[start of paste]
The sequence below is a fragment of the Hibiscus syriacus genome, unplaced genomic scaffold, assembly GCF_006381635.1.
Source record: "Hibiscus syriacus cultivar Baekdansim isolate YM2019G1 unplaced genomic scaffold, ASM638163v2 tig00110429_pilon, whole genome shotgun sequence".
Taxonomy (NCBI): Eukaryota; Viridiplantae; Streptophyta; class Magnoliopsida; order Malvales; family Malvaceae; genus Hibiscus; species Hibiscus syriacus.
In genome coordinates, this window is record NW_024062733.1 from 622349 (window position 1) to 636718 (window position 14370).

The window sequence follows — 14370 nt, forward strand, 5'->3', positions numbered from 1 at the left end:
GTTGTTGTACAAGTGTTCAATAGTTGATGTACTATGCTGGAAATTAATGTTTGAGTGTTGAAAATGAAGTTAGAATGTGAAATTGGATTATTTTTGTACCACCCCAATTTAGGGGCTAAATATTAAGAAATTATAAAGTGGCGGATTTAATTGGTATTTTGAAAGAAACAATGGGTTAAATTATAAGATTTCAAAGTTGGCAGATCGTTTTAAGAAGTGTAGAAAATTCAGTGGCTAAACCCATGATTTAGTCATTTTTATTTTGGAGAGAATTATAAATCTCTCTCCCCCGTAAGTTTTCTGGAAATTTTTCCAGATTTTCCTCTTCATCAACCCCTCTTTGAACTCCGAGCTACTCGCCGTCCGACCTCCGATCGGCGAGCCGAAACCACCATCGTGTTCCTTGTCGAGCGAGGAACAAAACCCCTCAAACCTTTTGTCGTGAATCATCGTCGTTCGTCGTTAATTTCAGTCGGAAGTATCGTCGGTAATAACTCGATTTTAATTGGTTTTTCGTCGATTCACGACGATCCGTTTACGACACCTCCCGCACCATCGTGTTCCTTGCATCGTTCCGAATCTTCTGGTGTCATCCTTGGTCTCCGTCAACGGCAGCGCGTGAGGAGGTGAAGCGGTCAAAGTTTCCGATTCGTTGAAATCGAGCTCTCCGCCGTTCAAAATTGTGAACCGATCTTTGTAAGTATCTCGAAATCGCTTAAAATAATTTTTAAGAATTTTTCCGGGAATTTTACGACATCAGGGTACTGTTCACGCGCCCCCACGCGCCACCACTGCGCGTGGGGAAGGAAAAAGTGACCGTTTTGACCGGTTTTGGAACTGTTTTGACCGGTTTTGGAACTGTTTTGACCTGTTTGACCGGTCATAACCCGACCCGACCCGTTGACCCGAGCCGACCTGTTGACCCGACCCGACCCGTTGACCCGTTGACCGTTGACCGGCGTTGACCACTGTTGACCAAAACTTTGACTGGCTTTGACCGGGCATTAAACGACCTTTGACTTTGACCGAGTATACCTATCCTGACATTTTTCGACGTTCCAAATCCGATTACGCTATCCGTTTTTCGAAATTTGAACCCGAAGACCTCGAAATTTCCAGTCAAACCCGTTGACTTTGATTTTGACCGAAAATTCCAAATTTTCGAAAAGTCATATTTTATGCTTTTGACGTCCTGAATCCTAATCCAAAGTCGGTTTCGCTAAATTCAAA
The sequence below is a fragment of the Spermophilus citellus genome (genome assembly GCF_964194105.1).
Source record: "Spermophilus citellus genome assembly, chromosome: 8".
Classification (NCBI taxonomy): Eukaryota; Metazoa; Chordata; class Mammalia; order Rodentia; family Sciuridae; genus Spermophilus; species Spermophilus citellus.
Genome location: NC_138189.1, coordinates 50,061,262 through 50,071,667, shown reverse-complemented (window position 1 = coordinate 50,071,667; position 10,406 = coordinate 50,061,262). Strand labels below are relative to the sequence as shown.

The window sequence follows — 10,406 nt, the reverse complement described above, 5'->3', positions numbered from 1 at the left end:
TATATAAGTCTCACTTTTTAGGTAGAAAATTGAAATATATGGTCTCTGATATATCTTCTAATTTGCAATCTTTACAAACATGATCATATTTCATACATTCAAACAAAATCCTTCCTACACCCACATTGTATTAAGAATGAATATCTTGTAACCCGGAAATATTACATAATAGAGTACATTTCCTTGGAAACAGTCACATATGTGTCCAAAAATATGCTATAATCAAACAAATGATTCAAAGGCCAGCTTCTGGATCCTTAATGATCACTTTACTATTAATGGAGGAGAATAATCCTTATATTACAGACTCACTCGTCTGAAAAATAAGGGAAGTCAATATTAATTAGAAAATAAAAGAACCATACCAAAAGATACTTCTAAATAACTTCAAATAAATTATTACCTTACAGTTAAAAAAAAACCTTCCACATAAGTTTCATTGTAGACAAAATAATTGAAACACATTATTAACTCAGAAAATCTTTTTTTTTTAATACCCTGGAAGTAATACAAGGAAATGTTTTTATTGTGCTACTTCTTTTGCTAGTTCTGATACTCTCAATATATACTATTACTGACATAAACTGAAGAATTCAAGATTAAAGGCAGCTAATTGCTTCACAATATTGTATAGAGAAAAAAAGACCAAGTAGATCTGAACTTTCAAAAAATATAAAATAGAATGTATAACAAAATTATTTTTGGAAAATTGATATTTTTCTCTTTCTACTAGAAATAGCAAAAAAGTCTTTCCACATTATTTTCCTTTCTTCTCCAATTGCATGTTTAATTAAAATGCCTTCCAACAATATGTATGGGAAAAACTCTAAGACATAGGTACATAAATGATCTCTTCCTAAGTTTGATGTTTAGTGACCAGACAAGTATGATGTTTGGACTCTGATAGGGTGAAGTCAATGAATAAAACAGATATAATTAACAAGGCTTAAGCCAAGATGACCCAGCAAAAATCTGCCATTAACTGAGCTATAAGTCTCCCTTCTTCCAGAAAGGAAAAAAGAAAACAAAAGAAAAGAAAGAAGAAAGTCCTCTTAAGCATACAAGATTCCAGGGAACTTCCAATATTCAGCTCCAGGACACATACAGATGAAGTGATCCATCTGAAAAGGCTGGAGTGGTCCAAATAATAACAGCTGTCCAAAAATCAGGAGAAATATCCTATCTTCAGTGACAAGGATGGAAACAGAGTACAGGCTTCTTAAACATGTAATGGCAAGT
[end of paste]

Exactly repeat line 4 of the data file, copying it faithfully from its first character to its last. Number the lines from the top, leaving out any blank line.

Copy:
In genome coordinates, this window is record NW_024062733.1 from 622349 (window position 1) to 636718 (window position 14370).